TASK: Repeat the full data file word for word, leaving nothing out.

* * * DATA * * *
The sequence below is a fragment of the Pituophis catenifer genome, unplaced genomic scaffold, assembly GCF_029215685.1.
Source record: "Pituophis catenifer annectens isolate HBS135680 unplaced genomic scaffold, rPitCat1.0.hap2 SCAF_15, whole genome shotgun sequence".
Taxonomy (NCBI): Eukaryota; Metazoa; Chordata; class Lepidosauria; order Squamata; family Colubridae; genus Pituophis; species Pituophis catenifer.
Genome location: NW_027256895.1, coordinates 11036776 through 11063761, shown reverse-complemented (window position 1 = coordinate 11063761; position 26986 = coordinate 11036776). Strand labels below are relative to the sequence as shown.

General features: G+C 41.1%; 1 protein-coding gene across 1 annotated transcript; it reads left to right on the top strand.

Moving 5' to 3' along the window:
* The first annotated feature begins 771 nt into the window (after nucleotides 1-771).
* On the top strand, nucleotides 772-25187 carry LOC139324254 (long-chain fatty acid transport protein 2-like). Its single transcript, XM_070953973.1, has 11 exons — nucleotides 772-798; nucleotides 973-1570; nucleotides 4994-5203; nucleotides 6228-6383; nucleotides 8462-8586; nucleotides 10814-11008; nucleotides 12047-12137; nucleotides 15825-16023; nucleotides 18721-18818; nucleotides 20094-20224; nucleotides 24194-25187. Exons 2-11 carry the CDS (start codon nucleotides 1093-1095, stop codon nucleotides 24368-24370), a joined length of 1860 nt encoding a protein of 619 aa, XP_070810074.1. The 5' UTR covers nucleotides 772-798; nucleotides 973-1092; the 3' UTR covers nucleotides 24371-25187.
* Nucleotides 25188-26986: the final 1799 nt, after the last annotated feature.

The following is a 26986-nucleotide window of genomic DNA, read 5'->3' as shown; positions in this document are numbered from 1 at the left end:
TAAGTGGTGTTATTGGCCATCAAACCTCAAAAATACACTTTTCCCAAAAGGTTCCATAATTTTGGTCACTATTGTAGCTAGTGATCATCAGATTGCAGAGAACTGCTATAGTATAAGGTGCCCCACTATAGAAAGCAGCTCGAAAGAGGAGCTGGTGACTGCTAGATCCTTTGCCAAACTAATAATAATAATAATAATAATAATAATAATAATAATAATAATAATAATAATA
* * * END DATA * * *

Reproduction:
The sequence below is a fragment of the Pituophis catenifer genome, unplaced genomic scaffold, assembly GCF_029215685.1.
Source record: "Pituophis catenifer annectens isolate HBS135680 unplaced genomic scaffold, rPitCat1.0.hap2 SCAF_15, whole genome shotgun sequence".
Taxonomy (NCBI): Eukaryota; Metazoa; Chordata; class Lepidosauria; order Squamata; family Colubridae; genus Pituophis; species Pituophis catenifer.
Genome location: NW_027256895.1, coordinates 11036776 through 11063761, shown reverse-complemented (window position 1 = coordinate 11063761; position 26986 = coordinate 11036776). Strand labels below are relative to the sequence as shown.

General features: G+C 41.1%; 1 protein-coding gene across 1 annotated transcript; it reads left to right on the top strand.

Moving 5' to 3' along the window:
* The first annotated feature begins 771 nt into the window (after nucleotides 1-771).
* On the top strand, nucleotides 772-25187 carry LOC139324254 (long-chain fatty acid transport protein 2-like). Its single transcript, XM_070953973.1, has 11 exons — nucleotides 772-798; nucleotides 973-1570; nucleotides 4994-5203; nucleotides 6228-6383; nucleotides 8462-8586; nucleotides 10814-11008; nucleotides 12047-12137; nucleotides 15825-16023; nucleotides 18721-18818; nucleotides 20094-20224; nucleotides 24194-25187. Exons 2-11 carry the CDS (start codon nucleotides 1093-1095, stop codon nucleotides 24368-24370), a joined length of 1860 nt encoding a protein of 619 aa, XP_070810074.1. The 5' UTR covers nucleotides 772-798; nucleotides 973-1092; the 3' UTR covers nucleotides 24371-25187.
* Nucleotides 25188-26986: the final 1799 nt, after the last annotated feature.

The following is a 26986-nucleotide window of genomic DNA, read 5'->3' as shown; positions in this document are numbered from 1 at the left end:
TAAGTGGTGTTATTGGCCATCAAACCTCAAAAATACACTTTTCCCAAAAGGTTCCATAATTTTGGTCACTATTGTAGCTAGTGATCATCAGATTGCAGAGAACTGCTATAGTATAAGGTGCCCCACTATAGAAAGCAGCTCGAAAGAGGAGCTGGTGACTGCTAGATCCTTTGCCAAACTAATAATAATAATAATAATAATAATAATAATAATAATAATAATAATAATAATA